About the word “Psalms”

About the word “Psalms”

 *This post was originally published bilingually in English as well as Korean back in 2017. Now the post is separated in each language. For the Korean version, see this

The book of Psalms is composed of 150 individual psalms. It probably occupies the largest portion of the entire Bible in the Protestant tradition. The quantity may not have any special meaning, but I would say it is possible to think that the largeness indicates the book’s significance in the Christian canon. Well, anyway, this important book is called “the book of poetry” in Korean Christianity, which is a little different from other Christian communities in the rest of the world. The subject of this writing is, thus, about the implications (or problems) of the designation “the book of poetry.”

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What/Who on earth is Qohelet?

*This post was originally published bilingually in English as well as Korean back in 2017. Now the post is separated in each language. For the Korean version, see  this.

Qohelet is the protagonist of the book of Ecclesiastes in the Hebrew Bible. In some (older) English translations, including ESV, KJV, ASV, RSV, and WEB, the word “Qohelet” is translated as “the Preacher.” In some other translations, such as NIV and NRSV, the word appears as “the Teacher.” Additionally and unusually, Good News Bible (GNB) takes the word as the “Philosopher,” and Common English Bible (CEB) as “the Teacher of Assembly.” Among the translations, the most well-known designation is the “Preacher.” But Qohelet is not really a preacher or a teacher in the sense that we usually understand the terms. Perhaps, Qohelet could be seen as a teacher, since his writing, known as Ecclesiastes, is edifying after all. But the Hebrew word, “Qohelet,” does not mean “teacher.” Also, we do not call every speaking subject who provides moral and intellectual lessons teacher.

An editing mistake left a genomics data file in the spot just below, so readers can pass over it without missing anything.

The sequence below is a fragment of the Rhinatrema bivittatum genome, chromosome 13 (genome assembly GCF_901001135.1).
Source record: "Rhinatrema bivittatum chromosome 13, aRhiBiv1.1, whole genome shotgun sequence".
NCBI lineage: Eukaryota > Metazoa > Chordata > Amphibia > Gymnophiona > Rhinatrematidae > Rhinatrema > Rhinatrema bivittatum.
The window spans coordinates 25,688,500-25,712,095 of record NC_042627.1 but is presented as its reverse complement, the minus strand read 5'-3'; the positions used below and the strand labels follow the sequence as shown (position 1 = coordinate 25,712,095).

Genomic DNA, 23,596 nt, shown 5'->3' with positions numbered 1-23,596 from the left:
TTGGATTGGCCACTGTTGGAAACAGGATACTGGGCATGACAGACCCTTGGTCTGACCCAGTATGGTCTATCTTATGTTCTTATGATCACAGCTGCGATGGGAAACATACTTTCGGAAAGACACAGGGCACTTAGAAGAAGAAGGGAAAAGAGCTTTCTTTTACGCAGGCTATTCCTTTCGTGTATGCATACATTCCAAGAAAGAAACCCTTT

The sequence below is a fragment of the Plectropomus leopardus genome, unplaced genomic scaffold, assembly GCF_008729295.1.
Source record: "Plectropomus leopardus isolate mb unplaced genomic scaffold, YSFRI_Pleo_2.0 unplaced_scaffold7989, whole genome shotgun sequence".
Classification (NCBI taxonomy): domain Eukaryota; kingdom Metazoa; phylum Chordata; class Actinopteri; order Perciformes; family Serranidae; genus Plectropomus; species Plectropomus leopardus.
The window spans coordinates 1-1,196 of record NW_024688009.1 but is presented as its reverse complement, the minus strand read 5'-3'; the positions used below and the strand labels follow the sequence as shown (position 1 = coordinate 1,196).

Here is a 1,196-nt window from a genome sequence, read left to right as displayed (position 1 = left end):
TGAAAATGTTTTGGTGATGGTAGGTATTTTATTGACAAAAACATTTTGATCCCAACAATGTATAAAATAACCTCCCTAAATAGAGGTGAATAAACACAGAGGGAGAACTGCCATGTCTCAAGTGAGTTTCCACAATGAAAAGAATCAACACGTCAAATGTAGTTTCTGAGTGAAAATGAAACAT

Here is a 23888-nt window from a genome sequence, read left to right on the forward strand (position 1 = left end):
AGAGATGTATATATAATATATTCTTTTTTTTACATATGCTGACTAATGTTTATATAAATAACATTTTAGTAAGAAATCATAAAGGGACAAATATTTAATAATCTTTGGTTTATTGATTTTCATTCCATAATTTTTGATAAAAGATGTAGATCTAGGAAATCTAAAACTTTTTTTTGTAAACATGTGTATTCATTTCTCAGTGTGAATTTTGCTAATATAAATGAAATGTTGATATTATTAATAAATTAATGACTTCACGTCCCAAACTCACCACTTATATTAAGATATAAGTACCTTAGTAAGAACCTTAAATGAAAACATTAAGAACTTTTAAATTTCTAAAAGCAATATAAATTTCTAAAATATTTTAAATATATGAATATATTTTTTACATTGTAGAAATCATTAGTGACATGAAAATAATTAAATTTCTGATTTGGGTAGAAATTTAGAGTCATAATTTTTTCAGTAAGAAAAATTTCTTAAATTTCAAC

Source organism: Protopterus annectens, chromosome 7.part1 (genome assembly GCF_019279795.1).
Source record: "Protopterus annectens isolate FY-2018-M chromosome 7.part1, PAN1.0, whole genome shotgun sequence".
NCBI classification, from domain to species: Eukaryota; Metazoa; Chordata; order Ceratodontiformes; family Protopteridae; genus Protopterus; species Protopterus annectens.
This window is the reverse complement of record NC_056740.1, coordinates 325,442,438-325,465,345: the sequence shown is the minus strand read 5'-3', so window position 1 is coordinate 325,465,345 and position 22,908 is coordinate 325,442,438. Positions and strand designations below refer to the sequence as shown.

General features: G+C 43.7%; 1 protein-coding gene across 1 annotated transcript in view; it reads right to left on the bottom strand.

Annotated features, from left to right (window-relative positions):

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Solomon or Qohelet?

Solomon or Qohelet?

*This post was originally posted in two languages (Korean and English) back in 2017, and now I separated it into two. For a Korean version of the post, see this

Ecclesiastes. . . . A problematic biblical text that entails many intriguing questions. Among them, the real identity of the protagonist of the book is, perhaps, the reader’s very first task that should be carried on to understand the text. If you have learned that the main speaker of the book is Solomon if you believe it with no doubt whatsoever, and if you have never been curious about the identity of the protagonist of the book, you might probably have never thought how many intriguing questions the text generates. If you are like this type of reader, this article may be able to open your eyes to see very different or maybe shocking aspects of the book. But don’t be afraid. We are simply going one step closer to this text’s historical aspects.

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Ecclesiastes Translation Series (10): “your creator” (Eccl 12:1)

Remember your creator in the days of your youth

NRSV Eccl 12:1

According to Gen 1:1, God created the heavens and the earth. Christians and Jews all believe that God is the creator of the universe. So, there seem to be no substantial problems or issues to discuss on the term “your creator” in Eccl 12:1. But if you read the Hebrew text of the verse, there certainly are some issues. 

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전도서 번역 시리즈(10): ‘너의 창조주'(전 12:1)

너는 청년의 때에 너의 창조주를 기억하라 


개역개정의 전도서 12:1에는 ‘너의 창조주’라는 표현이 등장하는데, 이 단어는 신의 창조 행위를 묘사하는 데 쓰이는 동사 ברא(바라)단순능동(칼) 분사 남성 복수‘너의’(2인칭 남성 단수)를 뜻하는 대명접미사(ך 카)가 붙은 형태로 되어 있다. 직역하면 ‘너의 창조자들’, 즉 복수이지만 탁월의 복수 혹은 존엄의 복수로 본다면 단수로 번역이 가능하기 때문에 ‘너의 창조자’라고 옮길 수 있다. 그런데 개역개정의 ‘창조주’라는 표현은 ‘주’(Lord)라는 말이 가미되어 있어서 교조주의적 인상을 준다. 그렇다고 오역으로 치부하는 것은 지나친 평가이다. 이 번역은 정경의 맥락 속에서 충분히 용인 가능한 범위에 있기 때문이다. 그럼에도 불구하고 이 구절의 번역은 원문에 없는 ‘주’를 첨가하고 있기 때문에 그 적절성에 대한 논의가 필요하다.

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